Quick Photo Fix Tips – Part 1

Quick Photo Fix Tips – Part 1

May 25, 2018 | By Jackie Askews

Humans are visual creatures. We instinctively form first impressions within seconds and since most of the information we consume and interpret online is visual, quality photos of your product can make your site. And vice versa with sub-par images.

A picture is worth a thousand words. If you want your brand to stick in the viewer’s mind as professional and credible, the photos you upload need to convey the same message. What we see is what we get right? Apart from adding in landscaping or interior decor, an effective image will help transcend your written descriptions and allow the viewer to feel the quality of what you have to offer (or better yet, help guide them to taking action!).

Below are a few quick photo fix tips using Photoshop (Creative Cloud 2018) to help you transform the handful of those mediocre images to ones worth sharing. Remember, the last thing you want is to portray a poor representation of your product.

Straighten a Crooked Photo



Place a guide:

Adding guides to your Photoshop document are a great way of making sure everything’s aligned nicely – both horizontally or vertically. Using this method, you can easily add a guide to where the house is positioned horizontally to get an idea if it needs realigned.

  • If the rulers aren’t visible on your document, choose View > Rulers.
  • While holding “Shift” down, drag from the horizontal or vertical ruler to create a guide (the guide will automatically snap to the ruler ticks). The pointer changes to a double-headed arrow when you drag a guide. To reverse the orientation of a guide, hold “Alt” down and move it.

Use the Crop Tool to straight and crop an image:

  • From the toolbar, select the Crop Tool (), or press “C” on your keyboard.
  • Using the curved double-headed arrow handles around the image, straighten or rotate it. Depending on if you have Content-Aware selected in your Options bar, Photoshop intelligently fills in the white/gap areas of your image, you may have to crop inward as well.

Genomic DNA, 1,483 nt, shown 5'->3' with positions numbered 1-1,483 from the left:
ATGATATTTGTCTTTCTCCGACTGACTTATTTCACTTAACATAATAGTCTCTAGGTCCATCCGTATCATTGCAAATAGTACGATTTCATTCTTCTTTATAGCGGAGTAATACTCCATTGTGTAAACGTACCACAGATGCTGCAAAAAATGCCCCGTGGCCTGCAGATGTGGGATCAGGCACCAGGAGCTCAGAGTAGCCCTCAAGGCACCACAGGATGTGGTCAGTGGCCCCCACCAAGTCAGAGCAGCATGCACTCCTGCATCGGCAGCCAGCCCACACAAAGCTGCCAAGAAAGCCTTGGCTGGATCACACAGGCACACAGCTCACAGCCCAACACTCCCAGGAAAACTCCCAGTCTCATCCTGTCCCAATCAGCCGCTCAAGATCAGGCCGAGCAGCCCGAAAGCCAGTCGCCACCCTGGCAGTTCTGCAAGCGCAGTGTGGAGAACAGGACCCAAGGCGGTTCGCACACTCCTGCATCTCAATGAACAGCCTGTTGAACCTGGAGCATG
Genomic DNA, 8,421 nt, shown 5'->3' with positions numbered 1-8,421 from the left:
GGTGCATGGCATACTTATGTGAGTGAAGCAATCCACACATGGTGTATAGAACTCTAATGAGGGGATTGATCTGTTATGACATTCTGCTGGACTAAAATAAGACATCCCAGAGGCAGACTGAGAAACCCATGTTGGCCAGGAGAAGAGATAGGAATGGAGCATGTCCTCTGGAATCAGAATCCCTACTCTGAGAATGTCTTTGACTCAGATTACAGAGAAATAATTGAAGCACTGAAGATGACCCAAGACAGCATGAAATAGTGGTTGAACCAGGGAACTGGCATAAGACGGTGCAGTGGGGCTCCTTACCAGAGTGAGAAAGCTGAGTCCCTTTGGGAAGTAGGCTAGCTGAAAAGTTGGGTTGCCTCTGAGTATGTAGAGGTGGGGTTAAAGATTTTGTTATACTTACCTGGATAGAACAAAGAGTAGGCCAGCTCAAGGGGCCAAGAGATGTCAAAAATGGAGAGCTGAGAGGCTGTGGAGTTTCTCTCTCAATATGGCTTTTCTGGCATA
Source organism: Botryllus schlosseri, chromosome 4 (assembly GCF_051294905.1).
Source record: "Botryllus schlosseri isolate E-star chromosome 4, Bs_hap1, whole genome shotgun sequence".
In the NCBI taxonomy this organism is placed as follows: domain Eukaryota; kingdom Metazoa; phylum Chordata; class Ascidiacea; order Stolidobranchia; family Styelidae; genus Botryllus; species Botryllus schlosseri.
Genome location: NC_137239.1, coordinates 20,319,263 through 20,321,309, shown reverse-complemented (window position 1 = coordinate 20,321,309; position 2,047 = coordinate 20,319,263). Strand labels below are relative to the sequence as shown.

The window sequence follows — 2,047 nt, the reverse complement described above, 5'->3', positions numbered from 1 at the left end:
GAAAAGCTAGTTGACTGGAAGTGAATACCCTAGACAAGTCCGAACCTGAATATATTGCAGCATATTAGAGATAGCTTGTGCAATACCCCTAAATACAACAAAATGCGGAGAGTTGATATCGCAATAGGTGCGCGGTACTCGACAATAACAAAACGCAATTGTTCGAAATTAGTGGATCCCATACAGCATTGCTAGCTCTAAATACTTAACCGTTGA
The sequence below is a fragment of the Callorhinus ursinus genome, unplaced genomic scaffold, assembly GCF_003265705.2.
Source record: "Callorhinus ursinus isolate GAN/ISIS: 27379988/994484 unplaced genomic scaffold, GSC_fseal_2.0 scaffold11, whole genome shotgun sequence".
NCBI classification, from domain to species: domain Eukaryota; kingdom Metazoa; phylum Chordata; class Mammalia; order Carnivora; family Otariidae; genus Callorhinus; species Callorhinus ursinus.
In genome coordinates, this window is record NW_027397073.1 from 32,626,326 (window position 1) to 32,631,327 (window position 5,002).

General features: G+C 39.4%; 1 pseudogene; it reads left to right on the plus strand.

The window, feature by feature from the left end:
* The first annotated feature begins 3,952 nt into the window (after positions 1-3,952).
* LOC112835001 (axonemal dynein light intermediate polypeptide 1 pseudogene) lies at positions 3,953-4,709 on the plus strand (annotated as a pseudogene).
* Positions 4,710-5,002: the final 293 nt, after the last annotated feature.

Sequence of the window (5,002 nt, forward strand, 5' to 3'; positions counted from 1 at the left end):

• When you are satisfied with the results, click in the Options bar to commit the crop operation, or press “Enter”.

*To remove a single guide, switch back to the Move Tool () and drag the guide outside the image window.


Adjust the Shadows/Highlights



The Shadows/Highlights adjustment is a great feature that offers a quick and easy method of correcting over- and underexposed areas. This command works well on a subject photographed with in bright, slightly washed out overhead light or in light coming from behind (known as backlighting). The adjustment can also bring out the detail in harsh shadow areas.

  • Choose Image > Adjustments > Shadow/Highlight…

When the dialog box appears, the default correction is applied automatically in your preview.

  • Adjust the amount of lighting correction by moving the sliders (or enter a value) in the Shadows (dark areas) or Highlights (light areas) percentage box.
  • For finer control, select Show More Options to make the additional adjustments.

Your goal is to reveal more detail in the dark and light areas of your image. If, after you do so, your image still looks like it needs more correction, add or delete contrast in your midtone areas. If only part of your image needs correcting, you can select just that portion before applying the adjustment.

  • Click OK to apply the adjustment and close the dialog box.


Increase the Vibrancy



The Vibrance adjustment cleverly alters the saturation of more muted colors and leaves the already well-saturated colors alone. It’s sort of
like fill light, but for colors.  When you drag it to the right, this smart-tool only makes dull colors in the image more vibrant and colorful. An overcast sky or dull lawn would be perfect to help fix. Due to its special mathematical algorithm, it avoids skin tones from becoming oversaturated.

  • Choose Image > Adjustments > Vibrance…
  • Adjust the amount of lighting correction by moving the Amount slider or entering a value in the Vibrance or Saturation percentage box

It’s always worth an extra few minutes to make sure you’re putting your best foot forward. Look for more helpful design tips in the weeks ahead. Are you struggling with a particular challenge or looking for tips with a different photo editor? Let me know in the comments below.

Jackie Askews
Digital Designer

Jackie Askews

Meet Jackie

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